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Space & Astronomy

Super-massive neutron star discovered

By T.K. Randall
October 31, 2010 · Comment icon 10 comments



Image Credit: Bill Saxton, NRAO/AUI/NSF
Astronomers have discovered a super-massive neutron star with an incredibly high density.
The neutron star is twice the mass of the Sun but is smaller in size than the Earth, this means that only a thimbleful of material would weigh as much as 500 million tons.
The discovery of a super massive neutron star has thrown our understanding of stellar evolution into turmoil.


Source: Universe Today | Comments (10)


Recent comments on this story
Comment icon #1 Posted by Belial 12 years ago
It is certainly a super massive item, i wonder just how big could something get without falling in on it self?
Comment icon #2 Posted by thefinalfrontier 12 years ago
I dont think there is any size limit when it comes to super massive stars, See video, And thats only in our milkyway galaxy so I imagine theres even more massive stars out there,
Comment icon #3 Posted by Belial 12 years ago
Nice one.
Comment icon #4 Posted by Humblemun 12 years ago
New theory of gravity needed from Newton onwards imo. This finding supports the hypothesis of super dense exotic matter at the centre of the stars and planets imv.
Comment icon #5 Posted by pallidin 12 years ago
If you guys haven't already done so, the bottom of the article has a rather interesting discussion. Worth reading.
Comment icon #6 Posted by thefinalfrontier 12 years ago
If you guys haven't already done so, the bottom of the article has a rather interesting discussion. Worth reading. Thanks for pointing it out Pallidin, I will have to check it out a bit later,
Comment icon #7 Posted by MoonBaby 12 years ago
500 million tons? Really? How is that type of mass measured?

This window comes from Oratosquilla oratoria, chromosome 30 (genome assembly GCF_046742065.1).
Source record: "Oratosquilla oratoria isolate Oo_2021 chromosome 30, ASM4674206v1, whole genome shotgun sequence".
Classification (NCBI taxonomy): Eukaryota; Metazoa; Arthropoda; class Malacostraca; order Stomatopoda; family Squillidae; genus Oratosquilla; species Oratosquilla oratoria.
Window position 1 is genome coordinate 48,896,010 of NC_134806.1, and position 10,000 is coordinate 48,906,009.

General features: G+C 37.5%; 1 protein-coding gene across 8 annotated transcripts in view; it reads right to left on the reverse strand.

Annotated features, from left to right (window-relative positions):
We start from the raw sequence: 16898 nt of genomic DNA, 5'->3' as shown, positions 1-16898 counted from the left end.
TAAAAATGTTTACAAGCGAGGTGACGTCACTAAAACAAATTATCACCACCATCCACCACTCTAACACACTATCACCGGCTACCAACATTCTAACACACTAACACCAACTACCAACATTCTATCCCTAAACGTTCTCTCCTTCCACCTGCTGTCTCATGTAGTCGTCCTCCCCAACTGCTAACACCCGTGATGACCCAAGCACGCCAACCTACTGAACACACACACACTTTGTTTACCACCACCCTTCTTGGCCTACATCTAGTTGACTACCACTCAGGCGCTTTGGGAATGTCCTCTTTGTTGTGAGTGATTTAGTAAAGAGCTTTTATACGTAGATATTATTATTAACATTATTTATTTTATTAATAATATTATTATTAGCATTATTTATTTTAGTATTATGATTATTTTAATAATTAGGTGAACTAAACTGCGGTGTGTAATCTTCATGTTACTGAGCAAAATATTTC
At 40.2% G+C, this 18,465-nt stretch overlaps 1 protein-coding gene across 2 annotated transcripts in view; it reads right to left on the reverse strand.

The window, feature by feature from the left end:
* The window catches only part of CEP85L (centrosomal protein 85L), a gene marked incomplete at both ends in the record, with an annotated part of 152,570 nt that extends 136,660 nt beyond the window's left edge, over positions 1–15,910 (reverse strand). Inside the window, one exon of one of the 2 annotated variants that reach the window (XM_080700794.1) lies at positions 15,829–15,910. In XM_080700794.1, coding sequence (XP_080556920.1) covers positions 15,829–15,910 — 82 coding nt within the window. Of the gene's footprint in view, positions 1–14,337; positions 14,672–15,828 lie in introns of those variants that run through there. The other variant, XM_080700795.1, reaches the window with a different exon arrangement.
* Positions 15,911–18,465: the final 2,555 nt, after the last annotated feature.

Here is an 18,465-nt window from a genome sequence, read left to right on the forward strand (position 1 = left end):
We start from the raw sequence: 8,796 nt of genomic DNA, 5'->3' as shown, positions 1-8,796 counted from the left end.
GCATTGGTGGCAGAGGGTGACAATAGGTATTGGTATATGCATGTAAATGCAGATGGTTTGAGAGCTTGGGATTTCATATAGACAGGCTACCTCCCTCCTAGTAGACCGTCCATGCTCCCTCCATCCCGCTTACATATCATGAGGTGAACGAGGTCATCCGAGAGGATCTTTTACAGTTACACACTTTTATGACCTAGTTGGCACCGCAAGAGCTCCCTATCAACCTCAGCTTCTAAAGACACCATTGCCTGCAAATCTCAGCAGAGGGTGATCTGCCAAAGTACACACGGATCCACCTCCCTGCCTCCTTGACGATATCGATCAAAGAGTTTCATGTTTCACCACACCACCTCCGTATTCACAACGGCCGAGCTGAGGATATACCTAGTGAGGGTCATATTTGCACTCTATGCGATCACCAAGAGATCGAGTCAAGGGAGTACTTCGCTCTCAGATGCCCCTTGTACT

Comment icon #8 Posted by MID 12 years ago
500 million tons? Really? How is that type of mass measured? That's a really good question! The article states that a thimble full of this star material would have a mass of around 500,000,000 tons. In order to get that estimate, you need to know the mass of the star it comes from, and the size of the star as well. From that you can calculate the density of the matter, and then a mass for any given volume of it. Knowing the distance to a star is a huge help in finding out it's size. We determine the distance of a star by several methods, depending on how far away the object may be. Stellar par... [More]
Comment icon #9 Posted by danielost 12 years ago
I dont think there is any size limit when it comes to super massive stars, See video, And thats only in our milkyway galaxy so I imagine theres even more massive stars out there, i disagree with the last bit of the video. i am so the center of my universe.
Comment icon #10 Posted by UFreak 12 years ago
Maybe he meant at what "density" (not size), would a star (or mass) fall into itself. I thought this described "set density" (500 mil tons) was very close to that threshold -- of self-distruction....?


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